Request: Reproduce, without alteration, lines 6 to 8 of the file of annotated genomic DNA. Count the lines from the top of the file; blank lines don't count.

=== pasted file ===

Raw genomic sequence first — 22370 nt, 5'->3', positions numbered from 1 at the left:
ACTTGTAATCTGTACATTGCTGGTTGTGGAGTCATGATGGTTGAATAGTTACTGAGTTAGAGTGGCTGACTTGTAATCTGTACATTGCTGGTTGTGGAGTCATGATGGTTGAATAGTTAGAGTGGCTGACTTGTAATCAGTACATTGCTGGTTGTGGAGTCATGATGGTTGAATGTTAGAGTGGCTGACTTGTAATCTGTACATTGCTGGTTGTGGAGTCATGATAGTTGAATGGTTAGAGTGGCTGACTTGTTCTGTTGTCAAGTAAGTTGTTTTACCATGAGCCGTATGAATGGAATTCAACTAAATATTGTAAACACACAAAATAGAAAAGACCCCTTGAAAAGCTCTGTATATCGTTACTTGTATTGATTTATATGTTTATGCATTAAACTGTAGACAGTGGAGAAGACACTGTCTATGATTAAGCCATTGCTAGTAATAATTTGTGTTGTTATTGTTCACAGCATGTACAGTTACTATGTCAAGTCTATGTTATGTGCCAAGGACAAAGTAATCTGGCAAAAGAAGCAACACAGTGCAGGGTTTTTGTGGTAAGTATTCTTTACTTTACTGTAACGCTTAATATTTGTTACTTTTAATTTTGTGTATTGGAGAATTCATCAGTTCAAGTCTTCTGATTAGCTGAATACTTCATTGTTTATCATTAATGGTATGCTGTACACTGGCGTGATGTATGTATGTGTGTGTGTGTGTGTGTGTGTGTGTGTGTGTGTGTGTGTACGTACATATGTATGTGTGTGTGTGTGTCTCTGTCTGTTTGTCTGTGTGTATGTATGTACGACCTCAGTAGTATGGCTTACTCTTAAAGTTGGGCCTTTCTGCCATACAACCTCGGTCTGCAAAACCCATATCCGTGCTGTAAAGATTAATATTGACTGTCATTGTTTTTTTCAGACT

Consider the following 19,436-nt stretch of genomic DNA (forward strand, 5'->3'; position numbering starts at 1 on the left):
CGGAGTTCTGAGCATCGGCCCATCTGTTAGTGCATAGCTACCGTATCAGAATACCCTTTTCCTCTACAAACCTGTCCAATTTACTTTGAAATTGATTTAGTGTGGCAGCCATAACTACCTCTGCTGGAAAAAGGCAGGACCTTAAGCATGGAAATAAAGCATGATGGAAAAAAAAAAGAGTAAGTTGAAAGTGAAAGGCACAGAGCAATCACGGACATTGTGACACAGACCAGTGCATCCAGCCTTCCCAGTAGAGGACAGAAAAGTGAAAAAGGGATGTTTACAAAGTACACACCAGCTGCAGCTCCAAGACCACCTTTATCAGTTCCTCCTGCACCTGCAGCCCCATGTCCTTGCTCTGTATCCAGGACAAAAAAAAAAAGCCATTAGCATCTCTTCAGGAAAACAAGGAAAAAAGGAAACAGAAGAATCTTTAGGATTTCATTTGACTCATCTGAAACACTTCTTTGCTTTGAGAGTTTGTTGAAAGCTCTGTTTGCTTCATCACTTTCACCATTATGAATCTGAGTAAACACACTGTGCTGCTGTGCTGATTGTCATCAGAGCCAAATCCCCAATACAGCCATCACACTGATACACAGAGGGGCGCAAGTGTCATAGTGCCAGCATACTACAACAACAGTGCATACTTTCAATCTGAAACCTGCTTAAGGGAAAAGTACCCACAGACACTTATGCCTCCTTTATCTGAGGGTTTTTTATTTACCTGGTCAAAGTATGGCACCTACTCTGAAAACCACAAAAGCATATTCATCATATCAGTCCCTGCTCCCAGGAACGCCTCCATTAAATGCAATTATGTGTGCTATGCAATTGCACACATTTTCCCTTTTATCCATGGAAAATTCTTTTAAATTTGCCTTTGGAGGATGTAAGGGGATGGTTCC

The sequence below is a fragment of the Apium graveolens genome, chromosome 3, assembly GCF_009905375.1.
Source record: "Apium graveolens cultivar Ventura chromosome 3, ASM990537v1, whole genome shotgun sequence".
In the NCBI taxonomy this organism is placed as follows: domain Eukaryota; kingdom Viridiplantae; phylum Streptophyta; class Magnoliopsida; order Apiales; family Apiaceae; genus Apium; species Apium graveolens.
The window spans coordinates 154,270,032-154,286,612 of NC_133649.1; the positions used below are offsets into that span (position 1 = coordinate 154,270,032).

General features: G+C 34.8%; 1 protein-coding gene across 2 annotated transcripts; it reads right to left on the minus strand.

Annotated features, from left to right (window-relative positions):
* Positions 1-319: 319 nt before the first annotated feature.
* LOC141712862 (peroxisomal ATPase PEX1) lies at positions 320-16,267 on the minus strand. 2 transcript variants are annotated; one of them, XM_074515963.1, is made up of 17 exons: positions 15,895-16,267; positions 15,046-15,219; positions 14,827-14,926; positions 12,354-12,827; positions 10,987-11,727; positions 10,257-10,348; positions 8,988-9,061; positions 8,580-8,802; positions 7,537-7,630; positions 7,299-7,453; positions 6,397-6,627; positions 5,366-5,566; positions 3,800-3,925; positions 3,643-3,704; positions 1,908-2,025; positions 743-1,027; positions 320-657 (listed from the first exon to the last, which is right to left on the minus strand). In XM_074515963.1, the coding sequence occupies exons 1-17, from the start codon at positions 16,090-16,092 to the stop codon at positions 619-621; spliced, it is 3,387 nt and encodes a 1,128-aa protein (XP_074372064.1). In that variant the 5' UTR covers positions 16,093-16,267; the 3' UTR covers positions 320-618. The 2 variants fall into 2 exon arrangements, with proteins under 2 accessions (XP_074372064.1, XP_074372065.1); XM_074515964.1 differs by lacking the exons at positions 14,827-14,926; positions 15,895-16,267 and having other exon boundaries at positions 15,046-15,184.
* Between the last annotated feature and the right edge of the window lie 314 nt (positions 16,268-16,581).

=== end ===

Source record: "Apium graveolens cultivar Ventura chromosome 3, ASM990537v1, whole genome shotgun sequence".
In the NCBI taxonomy this organism is placed as follows: domain Eukaryota; kingdom Viridiplantae; phylum Streptophyta; class Magnoliopsida; order Apiales; family Apiaceae; genus Apium; species Apium graveolens.
The window spans coordinates 154,270,032-154,286,612 of NC_133649.1; the positions used below are offsets into that span (position 1 = coordinate 154,270,032).